Award-winning documentary filmmaker Ric Burns will deliver the keynote address at the July 21 launch of the Charles W. Morgan at Mystic Seaport in Connecticut.
The National Historic Landmark ship has been undergoing a comprehensive restoration since November 2008. She will be launched and returned to the water in a public ceremony that begins at 2 p.m.
Burns is best known for his series “New York: A Documentary Film,” a sweeping chronicle of the city’s history that garnered several honors, including two Emmy Awards and an Alfred I. duPont-Columbia Award.
In 2010 Burns wrote, produced and co-directed for “American Experience” a film about the history of the whaling industry, “Into the Deep: America, Whaling & the World.”
“We are honored to have Ric Burns serve as the keynote speaker at our launch ceremony,” Mystic Seaport president Steve White said in a statement. “His extensive knowledge of American history and the role whaling plays in it will help us articulate the importance of the Charles W. Morgan in our nation’s maritime experience.”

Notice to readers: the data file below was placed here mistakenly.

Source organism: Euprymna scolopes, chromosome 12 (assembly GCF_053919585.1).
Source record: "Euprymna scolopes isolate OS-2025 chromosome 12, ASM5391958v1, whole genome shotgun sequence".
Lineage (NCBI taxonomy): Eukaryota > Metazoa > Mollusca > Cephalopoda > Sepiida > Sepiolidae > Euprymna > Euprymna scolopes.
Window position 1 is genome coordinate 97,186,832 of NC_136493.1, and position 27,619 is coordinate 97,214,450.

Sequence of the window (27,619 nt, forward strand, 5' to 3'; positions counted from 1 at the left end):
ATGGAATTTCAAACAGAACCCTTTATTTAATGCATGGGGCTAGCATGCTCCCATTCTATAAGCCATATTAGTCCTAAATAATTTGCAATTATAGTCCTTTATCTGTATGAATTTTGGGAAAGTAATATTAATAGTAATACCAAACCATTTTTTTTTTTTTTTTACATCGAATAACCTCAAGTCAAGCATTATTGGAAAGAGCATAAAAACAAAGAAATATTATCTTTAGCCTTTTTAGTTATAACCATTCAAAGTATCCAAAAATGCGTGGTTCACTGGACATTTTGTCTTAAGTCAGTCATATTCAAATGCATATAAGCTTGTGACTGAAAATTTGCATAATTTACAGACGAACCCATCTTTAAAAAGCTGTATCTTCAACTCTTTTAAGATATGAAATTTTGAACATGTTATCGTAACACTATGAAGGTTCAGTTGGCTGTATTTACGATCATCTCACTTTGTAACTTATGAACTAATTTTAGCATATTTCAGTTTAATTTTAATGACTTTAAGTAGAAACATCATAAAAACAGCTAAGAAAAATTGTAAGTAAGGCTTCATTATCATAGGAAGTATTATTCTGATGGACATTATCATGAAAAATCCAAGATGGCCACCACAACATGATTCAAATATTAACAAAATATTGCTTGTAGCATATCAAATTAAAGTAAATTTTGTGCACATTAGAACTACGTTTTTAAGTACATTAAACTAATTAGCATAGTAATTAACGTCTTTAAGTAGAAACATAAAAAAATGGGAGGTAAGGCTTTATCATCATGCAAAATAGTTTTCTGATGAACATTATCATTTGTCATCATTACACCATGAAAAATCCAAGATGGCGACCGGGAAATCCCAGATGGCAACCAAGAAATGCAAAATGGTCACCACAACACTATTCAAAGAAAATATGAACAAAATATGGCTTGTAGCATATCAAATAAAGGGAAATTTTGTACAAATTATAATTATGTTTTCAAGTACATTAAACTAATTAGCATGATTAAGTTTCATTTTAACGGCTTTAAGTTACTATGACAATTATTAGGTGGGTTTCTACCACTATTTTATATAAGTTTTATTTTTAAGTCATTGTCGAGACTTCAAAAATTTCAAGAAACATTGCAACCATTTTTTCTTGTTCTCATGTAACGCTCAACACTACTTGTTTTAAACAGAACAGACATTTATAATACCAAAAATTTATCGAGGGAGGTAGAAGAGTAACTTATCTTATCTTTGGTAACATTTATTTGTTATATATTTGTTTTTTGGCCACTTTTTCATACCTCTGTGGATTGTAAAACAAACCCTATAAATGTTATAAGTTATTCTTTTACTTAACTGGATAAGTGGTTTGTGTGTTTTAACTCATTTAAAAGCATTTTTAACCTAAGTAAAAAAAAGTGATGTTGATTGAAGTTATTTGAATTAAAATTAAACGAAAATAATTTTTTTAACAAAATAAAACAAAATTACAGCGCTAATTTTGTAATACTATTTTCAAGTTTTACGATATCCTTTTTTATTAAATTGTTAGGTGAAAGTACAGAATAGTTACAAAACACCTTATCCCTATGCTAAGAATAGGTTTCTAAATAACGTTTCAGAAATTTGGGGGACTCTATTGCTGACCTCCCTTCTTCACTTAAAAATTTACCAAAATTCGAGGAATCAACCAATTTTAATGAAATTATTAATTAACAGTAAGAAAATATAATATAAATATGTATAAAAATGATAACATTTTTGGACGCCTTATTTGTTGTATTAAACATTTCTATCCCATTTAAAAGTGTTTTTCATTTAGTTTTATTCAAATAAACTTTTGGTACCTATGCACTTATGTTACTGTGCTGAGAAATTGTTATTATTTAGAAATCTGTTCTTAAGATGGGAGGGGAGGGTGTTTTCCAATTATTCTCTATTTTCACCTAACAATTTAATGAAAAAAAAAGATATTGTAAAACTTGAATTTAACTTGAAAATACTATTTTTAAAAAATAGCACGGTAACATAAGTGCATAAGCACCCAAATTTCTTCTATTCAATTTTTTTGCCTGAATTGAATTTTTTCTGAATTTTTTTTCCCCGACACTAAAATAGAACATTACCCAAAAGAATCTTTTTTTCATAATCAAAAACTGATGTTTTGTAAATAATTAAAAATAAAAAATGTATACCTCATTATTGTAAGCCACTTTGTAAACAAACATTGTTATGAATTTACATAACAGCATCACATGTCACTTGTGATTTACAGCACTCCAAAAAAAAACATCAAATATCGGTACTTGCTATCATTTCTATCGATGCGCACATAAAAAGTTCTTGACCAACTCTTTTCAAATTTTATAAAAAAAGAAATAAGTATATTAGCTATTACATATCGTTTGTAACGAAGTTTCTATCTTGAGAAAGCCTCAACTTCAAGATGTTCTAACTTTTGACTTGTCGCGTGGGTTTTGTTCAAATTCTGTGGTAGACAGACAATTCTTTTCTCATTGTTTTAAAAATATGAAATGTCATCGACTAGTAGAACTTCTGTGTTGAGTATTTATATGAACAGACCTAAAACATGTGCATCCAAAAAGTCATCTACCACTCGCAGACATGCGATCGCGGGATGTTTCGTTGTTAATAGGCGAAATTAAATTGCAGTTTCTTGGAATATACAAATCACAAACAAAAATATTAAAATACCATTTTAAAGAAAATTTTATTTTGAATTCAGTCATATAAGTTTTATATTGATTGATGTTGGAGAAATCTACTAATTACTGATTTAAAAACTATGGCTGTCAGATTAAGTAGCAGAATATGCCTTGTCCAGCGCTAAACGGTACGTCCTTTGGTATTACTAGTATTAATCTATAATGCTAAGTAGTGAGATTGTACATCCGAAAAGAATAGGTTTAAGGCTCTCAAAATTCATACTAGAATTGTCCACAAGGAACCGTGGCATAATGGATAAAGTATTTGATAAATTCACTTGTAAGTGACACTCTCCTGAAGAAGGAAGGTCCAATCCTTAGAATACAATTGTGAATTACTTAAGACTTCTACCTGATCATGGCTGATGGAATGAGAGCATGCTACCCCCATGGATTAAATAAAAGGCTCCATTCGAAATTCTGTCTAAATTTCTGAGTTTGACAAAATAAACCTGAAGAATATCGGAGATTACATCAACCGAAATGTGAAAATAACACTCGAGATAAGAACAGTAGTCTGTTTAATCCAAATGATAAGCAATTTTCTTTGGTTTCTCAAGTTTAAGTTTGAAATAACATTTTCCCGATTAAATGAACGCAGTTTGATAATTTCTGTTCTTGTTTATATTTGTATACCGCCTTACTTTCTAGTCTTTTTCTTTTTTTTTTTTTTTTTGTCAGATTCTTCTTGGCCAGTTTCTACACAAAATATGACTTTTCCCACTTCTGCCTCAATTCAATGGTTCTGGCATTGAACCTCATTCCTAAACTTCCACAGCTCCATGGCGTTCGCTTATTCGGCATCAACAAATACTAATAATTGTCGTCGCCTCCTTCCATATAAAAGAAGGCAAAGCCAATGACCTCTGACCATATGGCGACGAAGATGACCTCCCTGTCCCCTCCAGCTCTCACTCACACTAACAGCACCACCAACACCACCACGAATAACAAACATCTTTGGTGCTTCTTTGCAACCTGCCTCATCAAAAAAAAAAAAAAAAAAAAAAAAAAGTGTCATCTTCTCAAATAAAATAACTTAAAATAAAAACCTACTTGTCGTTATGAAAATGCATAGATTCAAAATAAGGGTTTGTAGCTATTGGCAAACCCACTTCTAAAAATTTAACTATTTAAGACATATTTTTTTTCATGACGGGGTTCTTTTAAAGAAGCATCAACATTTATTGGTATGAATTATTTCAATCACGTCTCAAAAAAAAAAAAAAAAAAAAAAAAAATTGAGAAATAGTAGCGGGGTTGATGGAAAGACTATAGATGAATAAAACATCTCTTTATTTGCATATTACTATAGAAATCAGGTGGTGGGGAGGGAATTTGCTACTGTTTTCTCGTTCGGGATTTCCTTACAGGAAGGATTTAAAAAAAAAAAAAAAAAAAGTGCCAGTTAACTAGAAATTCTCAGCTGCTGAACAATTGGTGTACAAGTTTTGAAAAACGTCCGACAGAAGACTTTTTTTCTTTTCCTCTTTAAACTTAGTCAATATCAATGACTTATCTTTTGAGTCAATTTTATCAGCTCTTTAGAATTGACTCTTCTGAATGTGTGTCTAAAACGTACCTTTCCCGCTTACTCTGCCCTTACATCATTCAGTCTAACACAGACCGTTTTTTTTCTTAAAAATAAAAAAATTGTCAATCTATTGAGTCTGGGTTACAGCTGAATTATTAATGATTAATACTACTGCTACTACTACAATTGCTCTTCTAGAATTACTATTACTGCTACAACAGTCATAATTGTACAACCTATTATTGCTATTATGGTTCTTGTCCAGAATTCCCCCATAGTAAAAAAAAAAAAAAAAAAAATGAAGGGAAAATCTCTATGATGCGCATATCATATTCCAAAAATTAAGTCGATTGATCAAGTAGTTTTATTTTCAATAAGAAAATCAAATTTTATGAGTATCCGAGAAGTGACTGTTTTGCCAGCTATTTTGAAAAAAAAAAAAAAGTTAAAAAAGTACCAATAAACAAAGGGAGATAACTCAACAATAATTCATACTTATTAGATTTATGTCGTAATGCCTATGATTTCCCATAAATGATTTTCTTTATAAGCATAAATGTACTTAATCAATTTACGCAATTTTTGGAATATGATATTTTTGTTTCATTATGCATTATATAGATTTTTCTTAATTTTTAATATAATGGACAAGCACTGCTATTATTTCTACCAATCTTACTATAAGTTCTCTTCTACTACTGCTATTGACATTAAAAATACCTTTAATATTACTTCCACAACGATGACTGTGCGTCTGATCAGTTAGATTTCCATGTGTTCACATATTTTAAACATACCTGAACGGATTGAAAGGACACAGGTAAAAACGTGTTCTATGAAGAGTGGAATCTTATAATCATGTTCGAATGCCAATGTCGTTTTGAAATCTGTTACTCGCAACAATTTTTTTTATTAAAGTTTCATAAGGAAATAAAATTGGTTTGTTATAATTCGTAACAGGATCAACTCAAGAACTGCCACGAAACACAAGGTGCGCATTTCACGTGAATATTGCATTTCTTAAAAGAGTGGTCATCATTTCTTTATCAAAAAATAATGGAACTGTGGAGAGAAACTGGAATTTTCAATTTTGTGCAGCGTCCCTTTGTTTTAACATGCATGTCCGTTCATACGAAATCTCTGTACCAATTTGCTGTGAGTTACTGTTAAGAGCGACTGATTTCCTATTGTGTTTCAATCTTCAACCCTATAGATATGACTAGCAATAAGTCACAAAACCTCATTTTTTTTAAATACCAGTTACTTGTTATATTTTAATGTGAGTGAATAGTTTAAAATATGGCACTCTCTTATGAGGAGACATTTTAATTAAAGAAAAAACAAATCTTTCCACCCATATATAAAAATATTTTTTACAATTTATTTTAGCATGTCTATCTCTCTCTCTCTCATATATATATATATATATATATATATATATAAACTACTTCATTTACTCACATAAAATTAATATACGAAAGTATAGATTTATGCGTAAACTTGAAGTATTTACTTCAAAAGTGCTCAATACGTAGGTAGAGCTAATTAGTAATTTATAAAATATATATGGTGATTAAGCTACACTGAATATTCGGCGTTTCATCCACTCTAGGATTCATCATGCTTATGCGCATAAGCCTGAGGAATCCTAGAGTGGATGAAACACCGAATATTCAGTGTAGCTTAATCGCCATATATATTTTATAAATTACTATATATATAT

The Morgan is the oldest American commercial ship still in existence. The 113-foot vessel was built and launched in New Bedford, Mass., in 1841 and had a whaling career that lasted 80 years and 37 voyages that spanned the far reaches of the globe. The ship came to Mystic Seaport in 1941. More than 20 million people have walked her decks since she arrived.
The launch is a key milestone in her restoration, which has been carried out at the Henry B. duPont Preservation Shipyard at the museum. Once the boat is back in the water, work will continue with the installation of her spars and rigging, additional interior carpentry and preparation for her 38th voyage, which will begin in May 2014.
The voyage will take the ship back to sea on a tour to historic ports in New England, including New London, Newport, Vineyard Haven, New Bedford, Provincetown and Boston. Each port visit will include an interactive dockside program designed to inspire excitement and interest in America’s maritime heritage.
The ship also will sail through the whale-watching grounds of the Stellwagen Bank National Marine Sanctuary to recognize the changing relationship of mankind to the whale.